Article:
2

I'm struggling with PostgreSQL LISTEN - NOTIFY mechanism. I open two consoles and connect to my database using psql client:

psql -U postgres test_db

In the first console I subscribe to some notification:

test_db=# listen event;
LISTEN

In the second console I'm trying to send a notification:

test_db=# notify event;
NOTIFY

And nothing happens in the first console. But if I send a notification from console 1, I get it and also I get all previous notifications from console 2.

I use PostgreSQL 9.2.1 under CentOS 6.5 x64.

  • While I'm not aware of any bugs relating to LISTEN and NOTIFY, why are you on an old point-release with known bugs? Upgrade to 9.2.9 . Also - psql connection options? – Craig Ringer Oct 1 '14 at 7:56
  • For some reasons we can't easily update right now. But actually that listen-notify mechanism has been working for some time in our application, but today I've noticed that it doesn't work anymore. Also I've added psql connection options to my question. – hank Oct 1 '14 at 8:11
  • Very odd issue, especially if it was working before and isn't now. Anything informative in PostgreSQL's logs? – Craig Ringer Oct 1 '14 at 8:16
  • Suddenly the problem in our application disappeared, and I don't have any idea why. And what about psql, maybe it lacks some interactive mode. After I perform any SQL request, such as select 1, I get all pending notifications. – hank Oct 1 '14 at 8:41
  • Sounds like it's not pulling async notifications. That's a bit dependent on the platform and connection type, so I wouldn't be too surprised. – Craig Ringer Oct 1 '14 at 9:06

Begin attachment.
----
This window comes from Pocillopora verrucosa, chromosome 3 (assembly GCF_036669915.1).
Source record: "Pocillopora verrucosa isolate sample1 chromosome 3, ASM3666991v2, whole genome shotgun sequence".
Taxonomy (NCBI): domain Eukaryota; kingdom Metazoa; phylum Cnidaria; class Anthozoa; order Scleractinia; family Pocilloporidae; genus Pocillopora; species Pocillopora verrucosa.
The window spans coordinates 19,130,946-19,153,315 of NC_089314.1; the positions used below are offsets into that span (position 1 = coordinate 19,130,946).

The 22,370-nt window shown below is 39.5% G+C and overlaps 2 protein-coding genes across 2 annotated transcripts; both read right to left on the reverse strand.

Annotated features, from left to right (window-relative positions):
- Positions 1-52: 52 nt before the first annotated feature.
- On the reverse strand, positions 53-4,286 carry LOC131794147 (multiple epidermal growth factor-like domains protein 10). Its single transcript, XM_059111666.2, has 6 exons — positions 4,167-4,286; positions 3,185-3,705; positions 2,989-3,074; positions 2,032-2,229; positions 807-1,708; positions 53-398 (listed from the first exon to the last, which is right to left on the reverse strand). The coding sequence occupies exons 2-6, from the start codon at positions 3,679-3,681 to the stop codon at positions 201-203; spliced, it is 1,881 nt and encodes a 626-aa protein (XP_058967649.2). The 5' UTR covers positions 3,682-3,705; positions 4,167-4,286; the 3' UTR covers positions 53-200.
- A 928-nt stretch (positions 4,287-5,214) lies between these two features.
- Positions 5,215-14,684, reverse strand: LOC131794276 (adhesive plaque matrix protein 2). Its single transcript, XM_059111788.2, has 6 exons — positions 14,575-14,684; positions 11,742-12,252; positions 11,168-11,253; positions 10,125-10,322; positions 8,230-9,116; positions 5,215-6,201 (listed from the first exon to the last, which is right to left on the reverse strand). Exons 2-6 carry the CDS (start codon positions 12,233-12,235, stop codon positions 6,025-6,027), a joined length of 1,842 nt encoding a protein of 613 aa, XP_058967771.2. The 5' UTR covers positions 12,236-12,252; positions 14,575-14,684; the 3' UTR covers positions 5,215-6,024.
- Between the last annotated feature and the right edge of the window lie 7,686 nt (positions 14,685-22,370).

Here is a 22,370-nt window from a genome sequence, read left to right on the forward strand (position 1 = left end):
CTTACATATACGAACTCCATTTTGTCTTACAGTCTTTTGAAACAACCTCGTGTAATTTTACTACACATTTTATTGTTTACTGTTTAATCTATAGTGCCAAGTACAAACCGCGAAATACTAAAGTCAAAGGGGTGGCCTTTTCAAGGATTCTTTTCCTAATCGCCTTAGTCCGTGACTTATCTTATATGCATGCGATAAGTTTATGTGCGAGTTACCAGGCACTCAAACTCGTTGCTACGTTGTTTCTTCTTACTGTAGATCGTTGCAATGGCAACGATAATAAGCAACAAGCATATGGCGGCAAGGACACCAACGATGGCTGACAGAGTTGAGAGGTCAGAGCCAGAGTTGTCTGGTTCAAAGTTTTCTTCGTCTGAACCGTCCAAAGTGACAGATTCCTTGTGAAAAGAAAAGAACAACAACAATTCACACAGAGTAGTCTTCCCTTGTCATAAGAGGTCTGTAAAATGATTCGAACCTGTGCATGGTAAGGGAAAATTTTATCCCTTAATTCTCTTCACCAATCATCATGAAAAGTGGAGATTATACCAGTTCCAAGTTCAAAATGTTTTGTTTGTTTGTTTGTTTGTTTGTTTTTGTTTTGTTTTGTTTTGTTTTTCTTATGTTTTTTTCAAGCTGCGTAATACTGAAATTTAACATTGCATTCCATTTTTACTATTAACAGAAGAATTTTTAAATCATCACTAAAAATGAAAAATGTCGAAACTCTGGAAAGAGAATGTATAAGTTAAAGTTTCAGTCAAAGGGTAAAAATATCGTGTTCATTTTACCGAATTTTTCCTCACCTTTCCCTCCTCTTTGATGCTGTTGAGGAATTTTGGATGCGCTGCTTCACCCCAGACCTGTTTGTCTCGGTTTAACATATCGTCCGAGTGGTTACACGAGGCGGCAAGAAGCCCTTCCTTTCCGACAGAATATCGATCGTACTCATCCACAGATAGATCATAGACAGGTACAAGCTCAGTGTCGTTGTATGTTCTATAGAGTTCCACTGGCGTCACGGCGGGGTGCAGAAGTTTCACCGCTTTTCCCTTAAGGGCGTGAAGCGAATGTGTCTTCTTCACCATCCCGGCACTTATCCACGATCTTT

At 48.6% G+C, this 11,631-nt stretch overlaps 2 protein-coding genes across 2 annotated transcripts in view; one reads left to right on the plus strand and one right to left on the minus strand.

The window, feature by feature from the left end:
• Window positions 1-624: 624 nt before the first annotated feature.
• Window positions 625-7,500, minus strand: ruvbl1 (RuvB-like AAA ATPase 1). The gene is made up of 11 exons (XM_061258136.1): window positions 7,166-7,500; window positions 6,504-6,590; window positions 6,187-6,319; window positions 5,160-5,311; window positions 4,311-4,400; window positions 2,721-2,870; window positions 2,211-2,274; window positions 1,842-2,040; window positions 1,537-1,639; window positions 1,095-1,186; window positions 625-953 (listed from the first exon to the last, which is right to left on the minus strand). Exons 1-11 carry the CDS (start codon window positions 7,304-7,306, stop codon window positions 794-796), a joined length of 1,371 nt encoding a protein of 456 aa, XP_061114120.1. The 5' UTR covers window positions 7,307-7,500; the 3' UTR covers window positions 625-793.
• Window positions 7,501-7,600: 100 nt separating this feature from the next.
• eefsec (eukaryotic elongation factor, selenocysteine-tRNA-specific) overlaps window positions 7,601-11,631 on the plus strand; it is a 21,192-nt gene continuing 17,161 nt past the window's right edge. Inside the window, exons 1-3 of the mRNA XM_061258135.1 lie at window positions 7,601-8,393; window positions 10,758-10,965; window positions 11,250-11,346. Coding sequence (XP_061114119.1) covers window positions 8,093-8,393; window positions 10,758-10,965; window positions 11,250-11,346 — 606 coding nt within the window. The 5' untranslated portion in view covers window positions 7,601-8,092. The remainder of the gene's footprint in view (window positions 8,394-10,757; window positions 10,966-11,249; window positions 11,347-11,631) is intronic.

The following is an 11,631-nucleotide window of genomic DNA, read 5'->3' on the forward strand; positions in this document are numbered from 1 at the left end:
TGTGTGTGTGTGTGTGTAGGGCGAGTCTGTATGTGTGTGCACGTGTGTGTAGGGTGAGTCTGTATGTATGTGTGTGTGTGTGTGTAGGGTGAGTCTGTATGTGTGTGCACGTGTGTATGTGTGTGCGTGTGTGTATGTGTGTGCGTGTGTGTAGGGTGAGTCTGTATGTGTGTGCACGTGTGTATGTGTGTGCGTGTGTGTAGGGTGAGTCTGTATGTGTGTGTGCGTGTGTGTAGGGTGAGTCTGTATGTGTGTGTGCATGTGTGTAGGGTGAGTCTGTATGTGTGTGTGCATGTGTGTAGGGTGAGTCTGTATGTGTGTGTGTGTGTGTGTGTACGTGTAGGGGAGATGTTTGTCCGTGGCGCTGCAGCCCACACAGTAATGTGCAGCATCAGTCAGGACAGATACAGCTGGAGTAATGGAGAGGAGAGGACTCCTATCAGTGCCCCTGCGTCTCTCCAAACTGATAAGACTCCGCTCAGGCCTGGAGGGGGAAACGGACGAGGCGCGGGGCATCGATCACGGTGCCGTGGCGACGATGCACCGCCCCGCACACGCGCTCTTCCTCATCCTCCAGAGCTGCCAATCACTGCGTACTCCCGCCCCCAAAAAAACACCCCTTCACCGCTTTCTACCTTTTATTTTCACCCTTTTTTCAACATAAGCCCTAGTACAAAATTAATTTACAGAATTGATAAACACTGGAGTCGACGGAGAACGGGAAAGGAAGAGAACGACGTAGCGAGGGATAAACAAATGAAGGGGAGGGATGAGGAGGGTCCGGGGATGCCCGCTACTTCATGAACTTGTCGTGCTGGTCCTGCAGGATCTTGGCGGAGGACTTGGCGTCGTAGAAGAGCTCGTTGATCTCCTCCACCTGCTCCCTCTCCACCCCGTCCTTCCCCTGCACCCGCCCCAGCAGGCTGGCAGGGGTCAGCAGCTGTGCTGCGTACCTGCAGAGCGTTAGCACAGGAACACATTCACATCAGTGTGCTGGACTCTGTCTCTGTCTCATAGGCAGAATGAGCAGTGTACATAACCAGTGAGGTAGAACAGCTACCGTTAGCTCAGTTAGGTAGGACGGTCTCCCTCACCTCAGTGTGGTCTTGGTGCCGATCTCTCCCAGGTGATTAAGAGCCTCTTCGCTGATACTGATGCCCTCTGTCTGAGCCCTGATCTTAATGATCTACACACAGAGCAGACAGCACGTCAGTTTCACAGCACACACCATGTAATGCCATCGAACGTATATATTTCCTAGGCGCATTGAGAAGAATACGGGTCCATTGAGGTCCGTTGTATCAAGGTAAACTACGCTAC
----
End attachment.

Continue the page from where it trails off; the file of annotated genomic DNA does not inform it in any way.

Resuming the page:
4

This is a psql issue. psql is waiting for you to enter something on its command line. It only checks for notifications from the server when it has a reason to contact the server, and you haven't given it a reason.

They could have implemented it differently, so that it uses a select loop to wait on either the keyboard or the server, whichever becomes interesting first. But that would make things much more complicated and it is not the way it was done.

This is the same reason that, if you bring down the server, psql doesn't notice until you try to do something that would try to talk to the server.

Note that the same issue will exist with clients/libraries other than psql, and different libraries solve (or fail to solve) it in different ways.

Your Answer

By clicking “Post Your Answer”, you agree to our terms of service, privacy policy and cookie policy

Not the answer you're looking for? Browse other questions tagged or ask your own question.